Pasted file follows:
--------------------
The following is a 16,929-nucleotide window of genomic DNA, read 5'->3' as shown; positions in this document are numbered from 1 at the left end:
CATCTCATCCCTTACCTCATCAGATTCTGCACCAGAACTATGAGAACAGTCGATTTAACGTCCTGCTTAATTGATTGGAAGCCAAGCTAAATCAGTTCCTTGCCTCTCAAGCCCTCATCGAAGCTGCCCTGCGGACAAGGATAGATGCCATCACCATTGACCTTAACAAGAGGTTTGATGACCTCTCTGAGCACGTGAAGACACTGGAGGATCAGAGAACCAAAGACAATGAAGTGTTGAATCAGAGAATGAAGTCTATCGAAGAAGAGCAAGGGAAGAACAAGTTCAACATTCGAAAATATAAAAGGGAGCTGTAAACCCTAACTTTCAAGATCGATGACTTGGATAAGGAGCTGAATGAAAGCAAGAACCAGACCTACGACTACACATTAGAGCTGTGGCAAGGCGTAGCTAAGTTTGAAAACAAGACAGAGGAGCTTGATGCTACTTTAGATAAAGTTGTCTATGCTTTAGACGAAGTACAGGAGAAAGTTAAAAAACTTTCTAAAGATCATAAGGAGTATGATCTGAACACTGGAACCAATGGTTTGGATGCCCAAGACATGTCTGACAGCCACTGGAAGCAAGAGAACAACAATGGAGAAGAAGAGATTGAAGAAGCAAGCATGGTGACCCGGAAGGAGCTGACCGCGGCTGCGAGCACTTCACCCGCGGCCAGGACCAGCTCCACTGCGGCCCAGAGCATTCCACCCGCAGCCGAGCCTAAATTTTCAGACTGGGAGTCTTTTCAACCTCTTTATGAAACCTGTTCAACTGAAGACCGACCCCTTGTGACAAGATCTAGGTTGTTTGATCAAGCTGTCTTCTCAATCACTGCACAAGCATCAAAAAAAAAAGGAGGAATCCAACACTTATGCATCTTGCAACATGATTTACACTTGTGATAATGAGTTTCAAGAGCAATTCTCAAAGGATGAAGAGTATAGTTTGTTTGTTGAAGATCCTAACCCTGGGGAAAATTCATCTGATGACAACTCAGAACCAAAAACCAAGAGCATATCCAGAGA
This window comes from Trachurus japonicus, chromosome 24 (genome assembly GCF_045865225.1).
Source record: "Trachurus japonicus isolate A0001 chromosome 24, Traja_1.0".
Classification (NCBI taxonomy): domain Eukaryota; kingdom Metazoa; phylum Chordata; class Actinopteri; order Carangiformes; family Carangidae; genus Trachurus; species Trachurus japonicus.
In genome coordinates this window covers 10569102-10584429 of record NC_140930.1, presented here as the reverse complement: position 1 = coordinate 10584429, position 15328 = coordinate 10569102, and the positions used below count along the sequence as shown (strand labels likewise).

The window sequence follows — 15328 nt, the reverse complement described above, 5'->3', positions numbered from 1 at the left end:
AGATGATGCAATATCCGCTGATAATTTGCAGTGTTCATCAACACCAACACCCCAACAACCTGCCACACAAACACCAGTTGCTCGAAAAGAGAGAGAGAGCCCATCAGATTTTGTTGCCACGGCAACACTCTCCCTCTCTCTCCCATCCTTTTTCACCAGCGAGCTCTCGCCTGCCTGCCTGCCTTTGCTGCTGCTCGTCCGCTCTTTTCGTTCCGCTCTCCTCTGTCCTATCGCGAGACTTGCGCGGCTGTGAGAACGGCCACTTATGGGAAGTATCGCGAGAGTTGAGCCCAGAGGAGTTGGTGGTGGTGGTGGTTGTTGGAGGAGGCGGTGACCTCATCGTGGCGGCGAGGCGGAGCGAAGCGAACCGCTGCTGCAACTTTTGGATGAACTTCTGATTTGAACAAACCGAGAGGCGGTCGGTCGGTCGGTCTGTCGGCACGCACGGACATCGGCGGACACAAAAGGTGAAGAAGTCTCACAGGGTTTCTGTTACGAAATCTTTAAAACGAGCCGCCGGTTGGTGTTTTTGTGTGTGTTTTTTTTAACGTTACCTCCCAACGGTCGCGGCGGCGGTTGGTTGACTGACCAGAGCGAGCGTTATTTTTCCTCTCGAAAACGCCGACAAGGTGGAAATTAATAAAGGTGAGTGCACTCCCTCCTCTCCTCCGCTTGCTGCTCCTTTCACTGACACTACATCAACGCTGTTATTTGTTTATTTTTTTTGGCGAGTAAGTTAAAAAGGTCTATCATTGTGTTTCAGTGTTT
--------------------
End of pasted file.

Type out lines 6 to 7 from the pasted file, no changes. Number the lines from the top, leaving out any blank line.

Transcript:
In genome coordinates this window covers 10569102-10584429 of record NC_140930.1, presented here as the reverse complement: position 1 = coordinate 10584429, position 15328 = coordinate 10569102, and the positions used below count along the sequence as shown (strand labels likewise).

The window sequence follows — 15328 nt, the reverse complement described above, 5'->3', positions numbered from 1 at the left end: